One of the most essential and overlooked aspects of a successful turkey hunt is knowing the capabilities of your shotgun. This can be easily accomplished with a few targets and some different brands of shotgun shells, since various loads perform differently. Patterning your shotgun will tell you three things: Where your load hits in relation to your aiming point, the effective range of your gun, and which brand of shell and shot size performs best in your shotgun.
Most shotguns pattern well with 4s, 5s, or 6s, but don’t discount the blended loads. Hevi-Shot’s Magnum Blend utilizes 5s, 6s, and 7s along with a flaxseed buffer that achieves incredible results when fired thru the proper choke tubes. With the variety of after-market choke tubes available, dense patterns out to 40 yards are a reality. Remember the real challenge is to lure a tom within close range for a humane one-shot kill. Patterning a shotgun will enable hunters to learn the limitations of their firearms.
Several companies like TRUGLO offer adjustable turkey sights for shotguns, which enable hunters to fine-tune their weapons for greater accuracy. These bright, fiber-optic sights offer better visibility and quicker target acquisition.
Pre-season scouting is one of the most important ingredients to having a successful spring turkey hunt. Knowing the habits of the wild turkeys you are hunting can pay big dividends when the toms are henned-up or during a lull in gobbling activity.
Scouting months in advance is futile, because winter flocks usually break up into smaller flocks just before the season opens. Scout your hunting spots two weeks before season, and do most of your surveillance from a distance so you won’t disturb the turkeys’ daily routines. This can be accomplished with a good set of high-powered binoculars as well as with trail cameras.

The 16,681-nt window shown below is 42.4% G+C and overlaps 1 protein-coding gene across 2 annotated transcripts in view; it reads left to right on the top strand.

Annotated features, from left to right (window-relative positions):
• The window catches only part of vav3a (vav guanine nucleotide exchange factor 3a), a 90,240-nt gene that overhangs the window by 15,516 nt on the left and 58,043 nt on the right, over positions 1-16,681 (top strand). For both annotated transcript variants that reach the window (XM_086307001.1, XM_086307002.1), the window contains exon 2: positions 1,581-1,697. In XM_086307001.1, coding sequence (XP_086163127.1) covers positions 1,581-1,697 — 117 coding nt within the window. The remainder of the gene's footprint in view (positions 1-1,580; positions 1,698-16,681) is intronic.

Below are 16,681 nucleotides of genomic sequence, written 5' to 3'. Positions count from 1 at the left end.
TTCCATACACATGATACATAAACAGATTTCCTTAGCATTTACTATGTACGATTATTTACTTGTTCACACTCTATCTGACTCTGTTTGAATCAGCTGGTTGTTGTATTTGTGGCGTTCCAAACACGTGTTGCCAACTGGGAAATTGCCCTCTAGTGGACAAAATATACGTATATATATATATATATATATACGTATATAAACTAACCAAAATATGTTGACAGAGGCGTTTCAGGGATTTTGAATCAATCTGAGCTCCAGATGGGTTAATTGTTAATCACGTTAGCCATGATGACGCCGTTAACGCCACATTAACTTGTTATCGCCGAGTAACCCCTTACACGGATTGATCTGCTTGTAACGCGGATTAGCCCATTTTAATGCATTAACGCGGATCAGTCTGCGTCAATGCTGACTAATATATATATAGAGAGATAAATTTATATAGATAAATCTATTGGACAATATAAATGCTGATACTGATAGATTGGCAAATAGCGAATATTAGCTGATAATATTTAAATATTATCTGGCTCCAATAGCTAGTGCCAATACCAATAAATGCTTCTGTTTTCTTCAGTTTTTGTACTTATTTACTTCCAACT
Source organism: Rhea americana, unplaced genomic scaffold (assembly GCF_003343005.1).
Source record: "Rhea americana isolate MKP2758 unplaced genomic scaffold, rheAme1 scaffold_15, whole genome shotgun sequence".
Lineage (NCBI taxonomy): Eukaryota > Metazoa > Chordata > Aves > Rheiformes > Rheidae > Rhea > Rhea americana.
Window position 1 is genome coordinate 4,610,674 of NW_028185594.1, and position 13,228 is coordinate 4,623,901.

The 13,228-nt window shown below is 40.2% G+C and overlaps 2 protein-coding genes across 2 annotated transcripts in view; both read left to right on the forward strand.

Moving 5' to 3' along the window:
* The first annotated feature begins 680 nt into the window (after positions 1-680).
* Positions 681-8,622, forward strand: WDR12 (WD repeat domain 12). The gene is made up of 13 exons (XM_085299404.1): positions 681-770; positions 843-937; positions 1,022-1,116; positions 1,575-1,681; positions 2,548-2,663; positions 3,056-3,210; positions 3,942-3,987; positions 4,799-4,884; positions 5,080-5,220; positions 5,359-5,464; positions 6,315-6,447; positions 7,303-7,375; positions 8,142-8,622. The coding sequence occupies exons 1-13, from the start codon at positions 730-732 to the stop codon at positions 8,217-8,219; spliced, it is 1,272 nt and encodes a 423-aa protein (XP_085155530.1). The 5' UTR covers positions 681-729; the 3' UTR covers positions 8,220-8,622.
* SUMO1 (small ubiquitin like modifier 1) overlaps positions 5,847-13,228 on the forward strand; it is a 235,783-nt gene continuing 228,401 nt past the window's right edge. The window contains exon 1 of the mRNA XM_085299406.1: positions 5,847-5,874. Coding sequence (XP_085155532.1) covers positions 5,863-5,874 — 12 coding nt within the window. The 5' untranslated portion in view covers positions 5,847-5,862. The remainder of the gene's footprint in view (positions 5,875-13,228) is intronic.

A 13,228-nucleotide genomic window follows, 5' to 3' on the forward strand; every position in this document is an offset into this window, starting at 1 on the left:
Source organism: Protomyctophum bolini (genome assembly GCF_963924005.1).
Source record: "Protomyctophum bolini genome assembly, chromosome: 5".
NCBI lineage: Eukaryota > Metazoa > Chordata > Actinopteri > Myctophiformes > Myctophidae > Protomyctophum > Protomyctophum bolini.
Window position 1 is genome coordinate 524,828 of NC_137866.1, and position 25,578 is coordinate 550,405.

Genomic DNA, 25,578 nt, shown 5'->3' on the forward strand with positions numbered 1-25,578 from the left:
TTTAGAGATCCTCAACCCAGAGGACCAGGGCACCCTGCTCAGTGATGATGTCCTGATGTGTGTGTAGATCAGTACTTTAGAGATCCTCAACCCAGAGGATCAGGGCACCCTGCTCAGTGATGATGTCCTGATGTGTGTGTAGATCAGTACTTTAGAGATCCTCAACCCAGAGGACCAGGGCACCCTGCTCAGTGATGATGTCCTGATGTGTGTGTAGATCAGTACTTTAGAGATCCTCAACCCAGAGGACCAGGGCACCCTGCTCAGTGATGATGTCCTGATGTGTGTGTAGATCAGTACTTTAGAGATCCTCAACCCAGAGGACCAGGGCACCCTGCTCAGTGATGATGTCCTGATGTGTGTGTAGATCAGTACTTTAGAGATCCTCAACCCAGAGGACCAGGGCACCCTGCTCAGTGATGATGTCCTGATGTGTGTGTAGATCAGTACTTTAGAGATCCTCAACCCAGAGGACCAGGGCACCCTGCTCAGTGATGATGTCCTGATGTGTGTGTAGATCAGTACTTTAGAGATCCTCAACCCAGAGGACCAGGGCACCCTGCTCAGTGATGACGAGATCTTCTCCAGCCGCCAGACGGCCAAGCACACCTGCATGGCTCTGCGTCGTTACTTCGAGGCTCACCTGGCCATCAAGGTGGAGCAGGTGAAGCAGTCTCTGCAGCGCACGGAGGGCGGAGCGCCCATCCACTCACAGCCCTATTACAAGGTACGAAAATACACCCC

Check traditional roosting areas during midday, searching for feathers, tracks and droppings to get an idea if the roost is being used.
Lastly, gather advice from the area’s farmers on the turkeys’ daily routines. Farmers offer a great wealth of information, as they travel the roads daily while farming.
Never locate toms prior to opening day by calling to them. Though this is an easy way to find turkeys, it is more often detrimental. I know of several hunters who bragged about calling up toms before their season began to get the turkeys “fired-up,” as they put it. When they returned on opening day, the educated turkeys were call-shy. Practice calling turkeys at home, or while commuting to work, but never in the woods before opening day.
A few weeks prior to the opening day of spring turkey season is an opportune time to take inventory of the calls and gadgets in your turkey vest. Visit your local sporting goods store to replenish any missing calls. This is also a great time to practice with your calls. If you intend on using a new call, practice with it before going to the woods. Learn to be proficient with it, so you don’t risk educating a wary gobbler.
If you are a new turkey hunter, there are a number of excellent audio and videotapes available to teach you the art of turkey calling. There are also a number of tutorials available on YouTube as well. Both novices and seasoned hunters need to learn to make the proper calls of a wild turkey. Attending a local turkey-calling contest can also be a beneficial way to learn to make different turkey sounds.
The spring woods are full of God’s creatures, and some consider turkey hunters a good meal. In the Deep South, the creeks and sloughs are guarded by alligators and snakes, but the real deep woods’ villains are the insects. Gnats, chiggers, mosquitoes, biting flies and ticks are annoying and some can carry diseases.
Hunters relying on spray repellants should make sure the product has an adequate amount of DEET. Caution is advised when using DEET however, as concentration strengths vary, and sometimes DEET can be absorbed through the skin.
Another choice for repelling insects is to wear a bug suit. These tightly-knit, meshed outfits serve as a thin “body armor” to protect you from bites.
Better yet, the best choice is to use a ThermaCell. This handy, butane-charged device heats up and spreads repellant. Gone is the need to apply stinky bug sprays on your clothing and skin.
Either way you choose, be prepared so insects don’t spoil your trip, or cause you to swat at them when it’s crunch time with a big gobbler.
Good luck and be safe!